As we enter 2015, investors and strategists are again grouped in a narrow consensus and expect a sweet spot of global economic corporate profit growth that will translate to higher stock prices.
The consensus is for U.S. economic growth of 2.5% to 3.25% Real GDP, bond yields to be 50-to-75 basis points higher than year-end 2014 and closing 2015 stock market price targets to be up by about 8% to 10% (on average). Indeed, most strategists suggest (in sharp contrast to their views 12 months ago) that the big surprise for 2015 will be that there is upside to consensus economic growth and stock market price targets.
Here were Goldman Sach's views for 2014 made twelve months ago (with actuals in parentheses). As can be seen, the brokerage's growth forecasts for the real economy (as was the entire sell side) were too optimistic, while price targets for the S&P Index were not ambitious enough:
• U.S. real GDP was estimated at 3.1% for 2014 (2.4%);
• Global real GDP was estimated at 3.6% for 2014 (3.0%)
• S&P 500 earnings-per-share -- $116 top-down estimate and $119 bottom-up estimate for 2014 ($119 share)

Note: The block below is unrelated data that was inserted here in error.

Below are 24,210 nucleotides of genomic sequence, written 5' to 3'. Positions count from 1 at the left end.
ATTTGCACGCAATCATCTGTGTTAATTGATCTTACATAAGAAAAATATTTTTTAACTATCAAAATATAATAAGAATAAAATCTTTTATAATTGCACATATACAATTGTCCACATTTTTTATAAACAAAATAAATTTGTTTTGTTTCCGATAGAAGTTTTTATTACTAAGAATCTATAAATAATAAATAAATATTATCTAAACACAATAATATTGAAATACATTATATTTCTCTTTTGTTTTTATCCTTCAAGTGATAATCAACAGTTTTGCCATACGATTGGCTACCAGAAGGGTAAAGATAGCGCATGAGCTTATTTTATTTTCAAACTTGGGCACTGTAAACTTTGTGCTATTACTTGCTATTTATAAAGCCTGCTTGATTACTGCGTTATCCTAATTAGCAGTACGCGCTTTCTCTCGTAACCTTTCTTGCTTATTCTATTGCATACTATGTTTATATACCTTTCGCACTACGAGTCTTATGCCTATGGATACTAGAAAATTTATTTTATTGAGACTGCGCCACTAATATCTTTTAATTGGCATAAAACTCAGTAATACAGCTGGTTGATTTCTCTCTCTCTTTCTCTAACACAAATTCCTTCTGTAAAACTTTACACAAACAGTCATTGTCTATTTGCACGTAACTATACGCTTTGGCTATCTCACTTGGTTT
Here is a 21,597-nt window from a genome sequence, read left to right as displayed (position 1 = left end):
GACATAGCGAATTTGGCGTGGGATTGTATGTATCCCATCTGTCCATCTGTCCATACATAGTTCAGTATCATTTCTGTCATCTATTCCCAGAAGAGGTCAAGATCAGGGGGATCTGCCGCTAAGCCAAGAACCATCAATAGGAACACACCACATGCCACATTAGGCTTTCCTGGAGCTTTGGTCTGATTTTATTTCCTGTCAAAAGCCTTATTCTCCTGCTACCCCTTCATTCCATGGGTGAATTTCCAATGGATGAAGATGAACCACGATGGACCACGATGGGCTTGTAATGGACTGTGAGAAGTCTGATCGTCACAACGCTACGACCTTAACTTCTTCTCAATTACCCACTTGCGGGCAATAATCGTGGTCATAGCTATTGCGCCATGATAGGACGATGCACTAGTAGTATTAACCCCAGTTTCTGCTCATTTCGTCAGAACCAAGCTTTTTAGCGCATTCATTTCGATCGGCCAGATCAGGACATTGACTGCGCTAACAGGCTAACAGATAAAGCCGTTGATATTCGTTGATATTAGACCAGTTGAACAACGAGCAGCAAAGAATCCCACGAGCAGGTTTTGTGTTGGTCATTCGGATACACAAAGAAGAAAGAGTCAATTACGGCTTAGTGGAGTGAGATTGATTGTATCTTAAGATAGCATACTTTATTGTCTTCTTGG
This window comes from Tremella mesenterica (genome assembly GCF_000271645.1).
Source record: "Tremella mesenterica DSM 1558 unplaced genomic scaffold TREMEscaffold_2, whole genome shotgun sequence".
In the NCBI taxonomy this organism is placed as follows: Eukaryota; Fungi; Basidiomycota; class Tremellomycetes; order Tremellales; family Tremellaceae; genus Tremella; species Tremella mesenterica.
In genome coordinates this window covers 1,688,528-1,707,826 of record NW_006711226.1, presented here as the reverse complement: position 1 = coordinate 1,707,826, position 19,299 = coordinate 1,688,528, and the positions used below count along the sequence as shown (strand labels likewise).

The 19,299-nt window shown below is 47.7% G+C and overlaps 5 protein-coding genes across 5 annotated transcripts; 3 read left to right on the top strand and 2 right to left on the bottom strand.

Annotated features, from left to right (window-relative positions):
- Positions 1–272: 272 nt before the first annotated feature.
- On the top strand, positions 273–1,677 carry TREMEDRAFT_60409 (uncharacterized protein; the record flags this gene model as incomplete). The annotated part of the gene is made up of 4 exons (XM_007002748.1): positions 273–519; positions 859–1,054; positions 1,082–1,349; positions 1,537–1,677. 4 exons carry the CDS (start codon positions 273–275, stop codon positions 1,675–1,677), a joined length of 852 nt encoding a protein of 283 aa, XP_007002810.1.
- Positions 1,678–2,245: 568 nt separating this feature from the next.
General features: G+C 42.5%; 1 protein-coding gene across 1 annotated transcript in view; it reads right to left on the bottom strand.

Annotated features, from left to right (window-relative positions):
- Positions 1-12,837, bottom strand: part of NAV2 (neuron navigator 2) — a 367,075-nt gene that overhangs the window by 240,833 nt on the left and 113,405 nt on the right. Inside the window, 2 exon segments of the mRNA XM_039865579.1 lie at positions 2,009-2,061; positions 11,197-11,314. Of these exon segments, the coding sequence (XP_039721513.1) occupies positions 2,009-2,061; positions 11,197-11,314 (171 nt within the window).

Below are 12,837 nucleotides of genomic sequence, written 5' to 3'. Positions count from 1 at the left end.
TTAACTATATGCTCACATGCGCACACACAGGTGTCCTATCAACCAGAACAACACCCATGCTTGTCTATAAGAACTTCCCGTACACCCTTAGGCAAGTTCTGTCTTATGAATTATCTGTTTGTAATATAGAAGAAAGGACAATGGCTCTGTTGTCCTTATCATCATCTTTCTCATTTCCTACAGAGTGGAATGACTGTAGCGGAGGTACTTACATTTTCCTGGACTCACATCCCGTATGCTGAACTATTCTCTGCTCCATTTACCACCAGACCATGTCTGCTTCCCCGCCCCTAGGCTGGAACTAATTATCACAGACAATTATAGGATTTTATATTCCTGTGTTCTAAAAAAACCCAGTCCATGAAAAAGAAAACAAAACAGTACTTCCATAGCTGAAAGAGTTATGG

• Year-end 2014 S&P 500 price target was estimated at $1,900 ($2,080)
• Inflation/headline CPI, 1.5% for 2014 (1.1%)
• U.S 10-year Treasury yield 3.25% for year end 2014 (2.20%)
Again, let's use Goldman Sachs' principal 2015 views of expected economic growth, corporate profits, inflation, interest rates and stock market performance as a proxy for the consensus for the coming year. This year the brokerage, like most, is following the bullish trend and is more optimistic on the market relative to their uninspiring expectations last year:
• 2015/2016 U.S. Real GDP growth: 3.1%, 3.0%
• 2015/2016 Global Real GDP growth: 3.6%, 3.9%
• 2015 S&P 500 operating per share profits: $122/share
• Year-end 2015 S&P 500 price target: $2,100
• 2015 Consumer Prices: 1.0%, 2.4%
• 2015 closing yield on the U.S. 10-year Treasury note: 3.00%
The Rationale Behind My Downbeat Surprises for 2015